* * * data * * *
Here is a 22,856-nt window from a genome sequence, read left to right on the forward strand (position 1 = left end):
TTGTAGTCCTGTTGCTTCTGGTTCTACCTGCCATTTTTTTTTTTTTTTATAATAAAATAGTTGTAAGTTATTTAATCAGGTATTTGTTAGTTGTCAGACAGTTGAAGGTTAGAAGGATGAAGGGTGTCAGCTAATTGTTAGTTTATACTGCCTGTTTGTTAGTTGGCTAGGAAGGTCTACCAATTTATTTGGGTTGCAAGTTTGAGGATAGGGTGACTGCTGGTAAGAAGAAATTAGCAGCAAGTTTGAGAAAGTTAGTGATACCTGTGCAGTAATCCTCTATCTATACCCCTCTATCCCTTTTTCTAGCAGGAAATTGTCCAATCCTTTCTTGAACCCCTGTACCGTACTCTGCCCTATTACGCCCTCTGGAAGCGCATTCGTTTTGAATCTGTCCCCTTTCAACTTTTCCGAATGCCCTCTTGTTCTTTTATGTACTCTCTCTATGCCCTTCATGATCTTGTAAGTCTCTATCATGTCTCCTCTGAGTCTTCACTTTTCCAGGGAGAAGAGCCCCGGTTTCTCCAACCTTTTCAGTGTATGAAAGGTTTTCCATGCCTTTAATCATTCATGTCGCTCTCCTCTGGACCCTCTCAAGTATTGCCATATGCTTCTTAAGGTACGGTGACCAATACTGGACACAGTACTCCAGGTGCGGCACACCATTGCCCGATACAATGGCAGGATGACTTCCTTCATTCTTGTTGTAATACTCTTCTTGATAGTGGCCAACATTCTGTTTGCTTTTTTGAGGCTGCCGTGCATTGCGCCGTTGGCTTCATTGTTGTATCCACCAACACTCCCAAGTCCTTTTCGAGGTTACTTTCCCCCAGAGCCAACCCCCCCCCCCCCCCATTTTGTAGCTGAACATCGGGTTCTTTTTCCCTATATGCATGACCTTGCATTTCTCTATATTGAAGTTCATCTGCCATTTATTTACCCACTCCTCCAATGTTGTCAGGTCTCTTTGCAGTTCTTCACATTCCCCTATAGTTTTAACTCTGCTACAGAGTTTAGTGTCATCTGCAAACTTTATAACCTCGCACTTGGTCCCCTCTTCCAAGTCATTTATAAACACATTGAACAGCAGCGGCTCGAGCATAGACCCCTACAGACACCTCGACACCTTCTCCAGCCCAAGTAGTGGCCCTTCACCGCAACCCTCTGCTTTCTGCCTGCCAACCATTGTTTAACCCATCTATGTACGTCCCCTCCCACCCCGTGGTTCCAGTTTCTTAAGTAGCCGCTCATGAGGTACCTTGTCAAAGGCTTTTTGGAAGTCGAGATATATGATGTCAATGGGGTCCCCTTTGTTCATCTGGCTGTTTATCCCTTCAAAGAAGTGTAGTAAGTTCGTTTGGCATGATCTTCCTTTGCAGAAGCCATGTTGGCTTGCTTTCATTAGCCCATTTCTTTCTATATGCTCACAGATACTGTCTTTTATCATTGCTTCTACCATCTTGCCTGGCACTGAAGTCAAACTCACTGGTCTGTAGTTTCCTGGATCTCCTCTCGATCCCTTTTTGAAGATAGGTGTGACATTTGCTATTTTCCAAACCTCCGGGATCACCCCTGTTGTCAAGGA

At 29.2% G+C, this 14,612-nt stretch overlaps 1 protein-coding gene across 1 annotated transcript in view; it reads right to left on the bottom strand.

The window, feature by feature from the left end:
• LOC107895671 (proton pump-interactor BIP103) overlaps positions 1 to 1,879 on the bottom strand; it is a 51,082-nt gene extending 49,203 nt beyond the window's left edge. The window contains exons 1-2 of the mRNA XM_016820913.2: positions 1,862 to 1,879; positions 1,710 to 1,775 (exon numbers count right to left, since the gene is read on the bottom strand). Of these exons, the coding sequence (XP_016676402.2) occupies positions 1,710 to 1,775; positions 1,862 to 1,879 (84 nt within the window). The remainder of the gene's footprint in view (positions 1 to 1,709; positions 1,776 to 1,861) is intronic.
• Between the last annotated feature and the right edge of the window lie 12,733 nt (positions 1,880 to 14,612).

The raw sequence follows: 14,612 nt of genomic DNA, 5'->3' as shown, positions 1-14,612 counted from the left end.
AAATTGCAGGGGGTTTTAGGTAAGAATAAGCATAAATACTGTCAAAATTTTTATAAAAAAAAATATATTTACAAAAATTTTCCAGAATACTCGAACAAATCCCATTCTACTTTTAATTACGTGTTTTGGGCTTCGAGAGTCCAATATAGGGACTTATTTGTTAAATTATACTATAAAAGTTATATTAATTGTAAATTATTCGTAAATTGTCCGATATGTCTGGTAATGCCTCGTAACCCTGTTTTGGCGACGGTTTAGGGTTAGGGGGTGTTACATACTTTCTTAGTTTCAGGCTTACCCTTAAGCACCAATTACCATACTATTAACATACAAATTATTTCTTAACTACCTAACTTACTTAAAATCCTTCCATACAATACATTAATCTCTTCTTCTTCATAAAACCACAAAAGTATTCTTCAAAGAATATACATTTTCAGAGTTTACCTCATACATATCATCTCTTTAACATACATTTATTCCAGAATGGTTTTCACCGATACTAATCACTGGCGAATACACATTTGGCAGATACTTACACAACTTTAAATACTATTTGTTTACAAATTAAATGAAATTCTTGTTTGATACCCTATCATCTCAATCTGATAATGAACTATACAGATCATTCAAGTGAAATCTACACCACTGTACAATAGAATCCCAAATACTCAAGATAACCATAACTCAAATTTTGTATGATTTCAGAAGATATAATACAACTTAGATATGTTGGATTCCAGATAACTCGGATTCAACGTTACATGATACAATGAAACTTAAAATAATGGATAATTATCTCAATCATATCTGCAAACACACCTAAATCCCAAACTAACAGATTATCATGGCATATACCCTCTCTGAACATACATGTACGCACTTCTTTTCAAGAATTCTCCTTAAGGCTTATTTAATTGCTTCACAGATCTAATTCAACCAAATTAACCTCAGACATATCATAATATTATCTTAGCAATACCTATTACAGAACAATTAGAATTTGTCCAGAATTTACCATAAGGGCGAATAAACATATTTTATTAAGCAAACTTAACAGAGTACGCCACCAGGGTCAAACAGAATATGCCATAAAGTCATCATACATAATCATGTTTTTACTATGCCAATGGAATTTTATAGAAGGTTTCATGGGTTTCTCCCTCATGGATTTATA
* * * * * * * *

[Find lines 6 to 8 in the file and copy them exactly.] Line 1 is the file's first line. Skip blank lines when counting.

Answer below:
• Between the last annotated feature and the right edge of the window lie 12,733 nt (positions 1,880 to 14,612).

The raw sequence follows: 14,612 nt of genomic DNA, 5'->3' as shown, positions 1-14,612 counted from the left end.
AAATTGCAGGGGGTTTTAGGTAAGAATAAGCATAAATACTGTCAAAATTTTTATAAAAAAAAATATATTTACAAAAATTTTCCAGAATACTCGAACAAATCCCATTCTACTTTTAATTACGTGTTTTGGGCTTCGAGAGTCCAATATAGGGACTTATTTGTTAAATTATACTATAAAAGTTATATTAATTGTAAATTATTCGTAAATTGTCCGATATGTCTGGTAATGCCTCGTAACCCTGTTTTGGCGACGGTTTAGGGTTAGGGGGTGTTACATACTTTCTTAGTTTCAGGCTTACCCTTAAGCACCAATTACCATACTATTAACATACAAATTATTTCTTAACTACCTAACTTACTTAAAATCCTTCCATACAATACATTAATCTCTTCTTCTTCATAAAACCACAAAAGTATTCTTCAAAGAATATACATTTTCAGAGTTTACCTCATACATATCATCTCTTTAACATACATTTATTCCAGAATGGTTTTCACCGATACTAATCACTGGCGAATACACATTTGGCAGATACTTACACAACTTTAAATACTATTTGTTTACAAATTAAATGAAATTCTTGTTTGATACCCTATCATCTCAATCTGATAATGAACTATACAGATCATTCAAGTGAAATCTACACCACTGTACAATAGAATCCCAAATACTCAAGATAACCATAACTCAAATTTTGTATGATTTCAGAAGATATAATACAACTTAGATATGTTGGATTCCAGATAACTCGGATTCAACGTTACATGATACAATGAAACTTAAAATAATGGATAATTATCTCAATCATATCTGCAAACACACCTAAATCCCAAACTAACAGATTATCATGGCATATACCCTCTCTGAACATACATGTACGCACTTCTTTTCAAGAATTCTCCTTAAGGCTTATTTAATTGCTTCACAGATCTAATTCAACCAAATTAACCTCAGACATATCATAATATTATCTTAGCAATACCTATTACAGAACAATTAGAATTTGTCCAGAATTTACCATAAGGGCGAATAAACATATTTTATTAAGCAAACTTAACAGAGTACGCCACCAGGGTCAAACAGAATATGCCATAAAGTCATCATACATAATCATGTTTTTACTATGCCAATGGAATTTTATAGAAGGTTTCATGGGTTTCTCCCTCATGGATTTATA